Large upper and lower canine teeth from the hippopotamus (Hippopotamus amphibius). The upper teeth can grow to 20 cm while the lower tusk can grown to 70 cm. Hippopotamus teeth have been used as ivory after the thick, hard enamel layer is removed. Of the materials that have been used as ivory substitutes, hippo teeth are the hardest and most opaque (Thornton 1981). They are close-grain, polish to a high gloss and rarely yellow with age. Microscopically, the hippo teeth may exhibit an irregular wavy pattern but they do not exhibit the layered ring structure and peeling that are found in elephant ivory. See also Ivory.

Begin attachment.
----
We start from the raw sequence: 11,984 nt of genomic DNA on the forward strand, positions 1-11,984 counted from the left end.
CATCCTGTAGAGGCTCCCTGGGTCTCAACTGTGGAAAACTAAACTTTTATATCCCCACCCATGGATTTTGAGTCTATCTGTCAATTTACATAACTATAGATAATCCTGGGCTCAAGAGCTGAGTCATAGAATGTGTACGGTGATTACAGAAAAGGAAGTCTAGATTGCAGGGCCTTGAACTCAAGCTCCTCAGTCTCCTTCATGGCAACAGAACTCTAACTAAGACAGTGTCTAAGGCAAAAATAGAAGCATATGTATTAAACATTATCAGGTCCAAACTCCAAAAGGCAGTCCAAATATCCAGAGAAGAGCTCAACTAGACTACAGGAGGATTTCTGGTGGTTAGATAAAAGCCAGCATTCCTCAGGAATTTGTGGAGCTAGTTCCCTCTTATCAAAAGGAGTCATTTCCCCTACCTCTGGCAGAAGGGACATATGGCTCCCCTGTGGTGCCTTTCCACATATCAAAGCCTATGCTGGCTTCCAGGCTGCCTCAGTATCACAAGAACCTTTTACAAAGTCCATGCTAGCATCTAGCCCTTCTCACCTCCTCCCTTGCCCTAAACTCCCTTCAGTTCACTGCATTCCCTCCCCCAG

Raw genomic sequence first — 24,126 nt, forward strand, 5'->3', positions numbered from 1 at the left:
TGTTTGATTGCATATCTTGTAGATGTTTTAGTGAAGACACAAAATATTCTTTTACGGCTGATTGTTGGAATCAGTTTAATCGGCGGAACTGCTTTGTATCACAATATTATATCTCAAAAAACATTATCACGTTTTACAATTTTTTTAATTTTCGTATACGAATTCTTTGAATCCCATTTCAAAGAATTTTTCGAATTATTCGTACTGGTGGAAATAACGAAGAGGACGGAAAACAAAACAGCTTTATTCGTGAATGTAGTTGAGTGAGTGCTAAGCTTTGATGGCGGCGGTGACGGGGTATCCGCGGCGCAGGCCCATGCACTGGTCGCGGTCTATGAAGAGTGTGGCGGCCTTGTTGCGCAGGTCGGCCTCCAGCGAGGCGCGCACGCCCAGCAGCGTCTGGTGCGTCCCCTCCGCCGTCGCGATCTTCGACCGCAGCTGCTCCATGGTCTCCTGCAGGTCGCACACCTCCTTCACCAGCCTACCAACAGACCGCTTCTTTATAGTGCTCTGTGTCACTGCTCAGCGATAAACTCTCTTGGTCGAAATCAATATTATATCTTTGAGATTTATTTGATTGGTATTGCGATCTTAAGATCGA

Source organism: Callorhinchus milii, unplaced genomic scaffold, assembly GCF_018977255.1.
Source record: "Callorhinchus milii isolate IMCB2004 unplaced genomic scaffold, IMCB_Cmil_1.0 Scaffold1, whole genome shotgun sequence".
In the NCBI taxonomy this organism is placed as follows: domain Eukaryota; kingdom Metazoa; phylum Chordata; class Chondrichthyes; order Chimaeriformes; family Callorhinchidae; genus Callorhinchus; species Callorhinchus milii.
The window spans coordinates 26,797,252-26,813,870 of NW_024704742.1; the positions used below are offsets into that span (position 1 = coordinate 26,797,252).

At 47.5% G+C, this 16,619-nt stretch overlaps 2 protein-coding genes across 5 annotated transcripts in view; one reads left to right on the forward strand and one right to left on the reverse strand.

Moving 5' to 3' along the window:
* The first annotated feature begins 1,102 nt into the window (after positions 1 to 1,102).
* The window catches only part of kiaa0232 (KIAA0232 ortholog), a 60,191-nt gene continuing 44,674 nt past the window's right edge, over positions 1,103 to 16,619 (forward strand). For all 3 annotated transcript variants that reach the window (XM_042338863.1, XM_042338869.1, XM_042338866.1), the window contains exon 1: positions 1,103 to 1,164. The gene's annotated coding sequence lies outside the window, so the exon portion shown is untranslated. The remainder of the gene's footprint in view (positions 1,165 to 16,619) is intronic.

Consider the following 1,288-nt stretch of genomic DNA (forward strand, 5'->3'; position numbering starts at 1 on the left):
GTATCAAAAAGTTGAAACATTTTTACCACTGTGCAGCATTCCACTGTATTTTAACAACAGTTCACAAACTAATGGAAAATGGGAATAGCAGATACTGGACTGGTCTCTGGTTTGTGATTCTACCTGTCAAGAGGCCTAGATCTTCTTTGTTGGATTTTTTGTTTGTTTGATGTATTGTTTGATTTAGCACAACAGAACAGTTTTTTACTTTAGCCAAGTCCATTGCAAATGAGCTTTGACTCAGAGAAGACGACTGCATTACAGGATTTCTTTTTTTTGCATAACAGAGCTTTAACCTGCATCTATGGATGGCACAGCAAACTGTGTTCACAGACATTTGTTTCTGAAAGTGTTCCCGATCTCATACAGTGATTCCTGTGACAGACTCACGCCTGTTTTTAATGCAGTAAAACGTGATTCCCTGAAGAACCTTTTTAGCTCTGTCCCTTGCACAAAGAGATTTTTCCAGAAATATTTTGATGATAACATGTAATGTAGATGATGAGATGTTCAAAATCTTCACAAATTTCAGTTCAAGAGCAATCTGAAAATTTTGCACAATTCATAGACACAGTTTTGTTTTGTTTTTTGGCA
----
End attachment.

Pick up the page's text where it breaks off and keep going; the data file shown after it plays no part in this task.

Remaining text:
Synonyms and Related Terms
ivory substitute; hippopotamus ivory; Hippopotamus amphibius;
Physical and Chemical Properties
UV autofluorescence is bluish white with some purple.
Resources and Citations
- J.Thornton,"The Structure of Ivory and Ivory Substitutes", AIC Preprints, Philadelphia, 1981, p.173-181
- The Dictionary of Art, Grove's Dictionaries Inc., New York, 1996 Comment: F.Minney, "Ivory"
- Hermann Kuhn, Conservation and Restoration of Works of Art and Antiquities, Butterworths, London, 1986
- Oppi Untracht, Jewelry Concepts and Technology, Doubleday & Co., Inc., New York City, 1985
- Benjamin Burack, Ivory and Its Uses, Charles E. Tuttle and Co., Vermont, 1984